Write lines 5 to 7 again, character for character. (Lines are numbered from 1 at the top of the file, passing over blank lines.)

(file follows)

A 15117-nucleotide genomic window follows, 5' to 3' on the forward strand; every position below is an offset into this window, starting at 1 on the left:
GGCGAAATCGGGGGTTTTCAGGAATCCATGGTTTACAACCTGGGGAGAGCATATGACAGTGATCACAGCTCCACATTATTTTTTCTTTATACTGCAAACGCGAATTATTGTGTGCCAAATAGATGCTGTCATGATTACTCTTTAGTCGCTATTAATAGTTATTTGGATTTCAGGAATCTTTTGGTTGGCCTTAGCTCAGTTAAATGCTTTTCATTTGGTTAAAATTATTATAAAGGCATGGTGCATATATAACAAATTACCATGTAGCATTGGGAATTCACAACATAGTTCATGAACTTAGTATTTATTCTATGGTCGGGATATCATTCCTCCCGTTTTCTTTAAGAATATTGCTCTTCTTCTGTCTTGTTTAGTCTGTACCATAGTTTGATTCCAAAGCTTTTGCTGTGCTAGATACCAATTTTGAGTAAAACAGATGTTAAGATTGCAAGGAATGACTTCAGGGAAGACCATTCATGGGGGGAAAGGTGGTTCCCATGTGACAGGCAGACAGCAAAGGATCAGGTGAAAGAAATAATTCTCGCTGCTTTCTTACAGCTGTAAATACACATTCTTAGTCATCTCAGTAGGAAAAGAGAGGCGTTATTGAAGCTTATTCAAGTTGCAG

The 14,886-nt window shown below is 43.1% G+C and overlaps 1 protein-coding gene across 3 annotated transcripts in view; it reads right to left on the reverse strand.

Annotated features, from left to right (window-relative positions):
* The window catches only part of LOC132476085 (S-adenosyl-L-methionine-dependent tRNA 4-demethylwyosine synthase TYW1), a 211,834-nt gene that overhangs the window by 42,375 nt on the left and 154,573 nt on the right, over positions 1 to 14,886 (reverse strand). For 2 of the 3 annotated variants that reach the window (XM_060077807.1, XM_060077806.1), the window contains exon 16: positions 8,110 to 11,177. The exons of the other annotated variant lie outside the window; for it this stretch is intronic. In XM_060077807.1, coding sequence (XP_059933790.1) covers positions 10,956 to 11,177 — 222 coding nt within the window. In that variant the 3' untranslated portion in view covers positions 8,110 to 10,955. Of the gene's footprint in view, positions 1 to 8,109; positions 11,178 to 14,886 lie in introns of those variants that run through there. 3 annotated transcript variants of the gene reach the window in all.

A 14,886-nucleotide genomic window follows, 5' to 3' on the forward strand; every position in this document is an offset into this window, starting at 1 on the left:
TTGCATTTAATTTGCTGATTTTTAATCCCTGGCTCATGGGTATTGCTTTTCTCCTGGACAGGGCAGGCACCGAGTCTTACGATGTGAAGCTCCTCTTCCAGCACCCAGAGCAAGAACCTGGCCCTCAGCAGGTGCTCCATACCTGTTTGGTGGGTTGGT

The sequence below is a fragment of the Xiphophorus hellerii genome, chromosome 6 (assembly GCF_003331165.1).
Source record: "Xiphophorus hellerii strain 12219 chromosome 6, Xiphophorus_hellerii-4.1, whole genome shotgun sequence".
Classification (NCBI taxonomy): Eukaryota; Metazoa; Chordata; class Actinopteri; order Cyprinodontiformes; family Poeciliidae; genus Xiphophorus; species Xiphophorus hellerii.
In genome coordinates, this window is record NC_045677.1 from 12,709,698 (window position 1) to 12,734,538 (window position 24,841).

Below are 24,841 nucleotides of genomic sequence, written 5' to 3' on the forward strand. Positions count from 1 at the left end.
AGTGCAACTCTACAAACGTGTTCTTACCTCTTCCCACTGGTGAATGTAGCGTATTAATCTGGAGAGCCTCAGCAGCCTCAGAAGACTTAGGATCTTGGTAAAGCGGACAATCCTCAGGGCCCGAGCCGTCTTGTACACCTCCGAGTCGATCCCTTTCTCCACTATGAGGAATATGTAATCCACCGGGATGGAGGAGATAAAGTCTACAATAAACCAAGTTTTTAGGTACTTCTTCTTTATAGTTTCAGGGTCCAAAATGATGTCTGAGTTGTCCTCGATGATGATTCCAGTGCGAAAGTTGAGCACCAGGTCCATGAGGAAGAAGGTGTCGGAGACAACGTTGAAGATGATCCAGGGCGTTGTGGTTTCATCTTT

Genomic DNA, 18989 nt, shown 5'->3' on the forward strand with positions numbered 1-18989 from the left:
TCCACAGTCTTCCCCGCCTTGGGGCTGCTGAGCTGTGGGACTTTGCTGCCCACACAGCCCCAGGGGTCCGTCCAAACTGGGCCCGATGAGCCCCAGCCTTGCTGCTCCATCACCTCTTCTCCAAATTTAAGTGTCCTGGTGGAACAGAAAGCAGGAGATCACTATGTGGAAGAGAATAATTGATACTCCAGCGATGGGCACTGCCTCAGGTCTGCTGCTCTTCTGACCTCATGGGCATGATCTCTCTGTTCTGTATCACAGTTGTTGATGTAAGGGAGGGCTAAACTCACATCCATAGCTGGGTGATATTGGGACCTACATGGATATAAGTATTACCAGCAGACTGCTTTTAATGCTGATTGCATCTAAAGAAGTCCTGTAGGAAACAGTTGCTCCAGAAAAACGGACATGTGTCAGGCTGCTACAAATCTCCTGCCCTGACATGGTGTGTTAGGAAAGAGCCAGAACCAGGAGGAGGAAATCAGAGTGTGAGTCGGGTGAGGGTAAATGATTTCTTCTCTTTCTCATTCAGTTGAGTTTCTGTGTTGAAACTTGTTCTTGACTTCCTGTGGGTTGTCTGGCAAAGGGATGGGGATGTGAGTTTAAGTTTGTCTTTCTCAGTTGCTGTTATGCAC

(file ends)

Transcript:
* The window catches only part of LOC132476085 (S-adenosyl-L-methionine-dependent tRNA 4-demethylwyosine synthase TYW1), a 211,834-nt gene that overhangs the window by 42,375 nt on the left and 154,573 nt on the right, over positions 1 to 14,886 (reverse strand). For 2 of the 3 annotated variants that reach the window (XM_060077807.1, XM_060077806.1), the window contains exon 16: positions 8,110 to 11,177. The exons of the other annotated variant lie outside the window; for it this stretch is intronic. In XM_060077807.1, coding sequence (XP_059933790.1) covers positions 10,956 to 11,177 — 222 coding nt within the window. In that variant the 3' untranslated portion in view covers positions 8,110 to 10,955. Of the gene's footprint in view, positions 1 to 8,109; positions 11,178 to 14,886 lie in introns of those variants that run through there. 3 annotated transcript variants of the gene reach the window in all.

A 14,886-nucleotide genomic window follows, 5' to 3' on the forward strand; every position in this document is an offset into this window, starting at 1 on the left:
TTGCATTTAATTTGCTGATTTTTAATCCCTGGCTCATGGGTATTGCTTTTCTCCTGGACAGGGCAGGCACCGAGTCTTACGATGTGAAGCTCCTCTTCCAGCACCCAGAGCAAGAACCTGGCCCTCAGCAGGTGCTCCATACCTGTTTGGTGGGTTGGT